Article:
Home Brexit What will happen to businesses in a post-Brexit Britain?

What will happen to businesses in a post-Brexit Britain?

by LLB Editor
11th Mar 20 6:19 am

The UK Smaller Companies sector has been one of the most rewarding for investors over the past decade. The average return from an investment company in the sector over the past ten years is 303% (to end of February 2020), compared to 166% for the average investment company over the same period*.

Despite this strong long-term performance, worries remain about the UK’s relationship with its largest trading partner, the EU, not to mention the recent market falls. What does the future hold for smaller companies in post-Brexit Britain and where are managers finding opportunities?

At a media roundtable held today by theAssociation of Investment Companies (AIC), Dan Whitestone, Manager of BlackRock Throgmorton Trust,Jonathan Brown, Co-Manager ofInvesco Perpetual UK Smaller Companies Investment Trust, and Stuart Widdowson, Co-Manager of Odyssean Investment Trust, discussed their recent investment activity, the effect of the coronavirus on their portfolios and their overall outlook for the sector in post-Brexit Britain. Their thoughts have been put together alongside comments from Charles Montanaro, Manager of Montanaro UK Smaller Companies.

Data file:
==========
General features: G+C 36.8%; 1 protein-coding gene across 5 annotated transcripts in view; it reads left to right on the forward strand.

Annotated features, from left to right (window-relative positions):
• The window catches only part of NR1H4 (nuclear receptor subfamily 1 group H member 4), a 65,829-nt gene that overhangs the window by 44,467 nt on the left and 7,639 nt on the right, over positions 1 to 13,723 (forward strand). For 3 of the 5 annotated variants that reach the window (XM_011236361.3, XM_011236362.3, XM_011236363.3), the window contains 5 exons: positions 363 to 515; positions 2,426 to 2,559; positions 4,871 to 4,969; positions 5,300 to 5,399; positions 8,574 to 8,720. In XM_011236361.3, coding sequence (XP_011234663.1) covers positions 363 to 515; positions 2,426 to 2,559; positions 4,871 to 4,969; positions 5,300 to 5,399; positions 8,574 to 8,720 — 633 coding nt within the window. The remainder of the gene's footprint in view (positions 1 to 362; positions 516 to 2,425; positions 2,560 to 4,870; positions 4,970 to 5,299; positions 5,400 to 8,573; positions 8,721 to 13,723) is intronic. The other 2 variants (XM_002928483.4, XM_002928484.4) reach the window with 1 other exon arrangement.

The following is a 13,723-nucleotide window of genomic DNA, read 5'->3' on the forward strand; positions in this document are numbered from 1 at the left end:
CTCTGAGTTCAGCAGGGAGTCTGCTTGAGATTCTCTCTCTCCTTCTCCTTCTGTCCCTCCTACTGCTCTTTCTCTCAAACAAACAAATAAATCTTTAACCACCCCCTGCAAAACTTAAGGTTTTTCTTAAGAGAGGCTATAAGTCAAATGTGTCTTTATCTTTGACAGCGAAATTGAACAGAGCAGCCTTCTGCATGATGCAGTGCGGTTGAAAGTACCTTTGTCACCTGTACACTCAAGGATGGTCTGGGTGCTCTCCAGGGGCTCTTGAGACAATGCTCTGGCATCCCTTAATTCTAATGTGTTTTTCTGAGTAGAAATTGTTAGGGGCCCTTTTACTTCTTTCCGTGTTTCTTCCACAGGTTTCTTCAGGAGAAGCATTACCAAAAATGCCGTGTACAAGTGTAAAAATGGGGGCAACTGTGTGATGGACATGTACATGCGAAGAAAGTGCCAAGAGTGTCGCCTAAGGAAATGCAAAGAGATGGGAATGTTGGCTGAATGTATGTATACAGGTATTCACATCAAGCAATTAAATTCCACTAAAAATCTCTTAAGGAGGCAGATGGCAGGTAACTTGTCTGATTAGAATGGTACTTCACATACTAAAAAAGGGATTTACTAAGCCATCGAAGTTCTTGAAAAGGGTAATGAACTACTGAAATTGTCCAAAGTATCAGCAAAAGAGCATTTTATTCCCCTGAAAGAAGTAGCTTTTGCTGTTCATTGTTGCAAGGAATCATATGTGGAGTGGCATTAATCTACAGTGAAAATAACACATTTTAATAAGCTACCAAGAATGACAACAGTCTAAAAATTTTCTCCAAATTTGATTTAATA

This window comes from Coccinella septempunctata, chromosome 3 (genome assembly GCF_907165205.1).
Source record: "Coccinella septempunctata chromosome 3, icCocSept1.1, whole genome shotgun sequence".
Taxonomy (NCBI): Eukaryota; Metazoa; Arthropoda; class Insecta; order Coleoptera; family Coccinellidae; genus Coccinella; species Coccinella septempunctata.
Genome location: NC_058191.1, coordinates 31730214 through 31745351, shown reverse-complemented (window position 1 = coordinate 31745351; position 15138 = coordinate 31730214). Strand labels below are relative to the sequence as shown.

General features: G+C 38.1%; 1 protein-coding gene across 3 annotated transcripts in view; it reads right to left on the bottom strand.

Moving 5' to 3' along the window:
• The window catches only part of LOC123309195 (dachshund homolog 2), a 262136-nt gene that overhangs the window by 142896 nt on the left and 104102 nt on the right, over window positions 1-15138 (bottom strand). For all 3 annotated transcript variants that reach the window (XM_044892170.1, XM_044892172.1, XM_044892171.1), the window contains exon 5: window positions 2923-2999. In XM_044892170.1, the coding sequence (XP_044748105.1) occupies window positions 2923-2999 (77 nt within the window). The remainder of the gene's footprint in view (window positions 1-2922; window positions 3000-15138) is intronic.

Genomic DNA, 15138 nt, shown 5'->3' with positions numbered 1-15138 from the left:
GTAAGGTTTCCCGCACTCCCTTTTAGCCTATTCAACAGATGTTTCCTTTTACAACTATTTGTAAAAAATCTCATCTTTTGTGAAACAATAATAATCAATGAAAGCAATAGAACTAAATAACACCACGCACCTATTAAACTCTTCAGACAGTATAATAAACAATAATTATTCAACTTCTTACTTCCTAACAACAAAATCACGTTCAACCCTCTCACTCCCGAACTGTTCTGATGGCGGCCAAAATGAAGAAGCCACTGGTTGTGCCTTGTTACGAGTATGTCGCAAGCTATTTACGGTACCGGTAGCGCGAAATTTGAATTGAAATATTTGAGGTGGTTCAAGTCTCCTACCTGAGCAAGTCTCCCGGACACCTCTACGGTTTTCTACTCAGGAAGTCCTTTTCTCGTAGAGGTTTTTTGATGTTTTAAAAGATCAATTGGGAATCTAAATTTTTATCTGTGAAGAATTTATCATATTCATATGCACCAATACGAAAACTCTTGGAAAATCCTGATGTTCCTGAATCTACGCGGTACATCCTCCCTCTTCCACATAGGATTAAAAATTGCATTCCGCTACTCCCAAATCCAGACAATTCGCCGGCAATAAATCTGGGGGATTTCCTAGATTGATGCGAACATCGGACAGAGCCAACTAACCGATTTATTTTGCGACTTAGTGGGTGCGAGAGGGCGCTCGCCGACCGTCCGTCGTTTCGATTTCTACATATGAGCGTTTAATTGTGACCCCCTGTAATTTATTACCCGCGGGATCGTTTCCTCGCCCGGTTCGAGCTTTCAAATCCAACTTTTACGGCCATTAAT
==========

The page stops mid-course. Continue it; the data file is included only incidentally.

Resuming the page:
Annabel Brodie-Smith, Communications Director of the Association of Investment Companies (AIC), said: “Investors willing to back smaller businesses on home soil have done well over the past decade. An investment in the average investment company in the UK Smaller Companies sector ten years ago would have quadrupled in value. The recent marketsell-off is uncomfortable for investors. No-one knows what markets will do next but in the past investors who have kept their faith and remained invested have been well rewarded over the long term.

“This encouraging long-term performance shows that even though investing in smaller companies may carry more risk, it can really pay off over the long term. These rewards are amplified by the closed-ended structure. Given that many smaller companies’ shares can be illiquid, it’s a great advantage not to have to sell them into market downturns. Instead, closed-ended fund managers can invest right down to the smallest and least liquid companies in the knowledge that they will not have to sell these holdings before they are ready to do so.”

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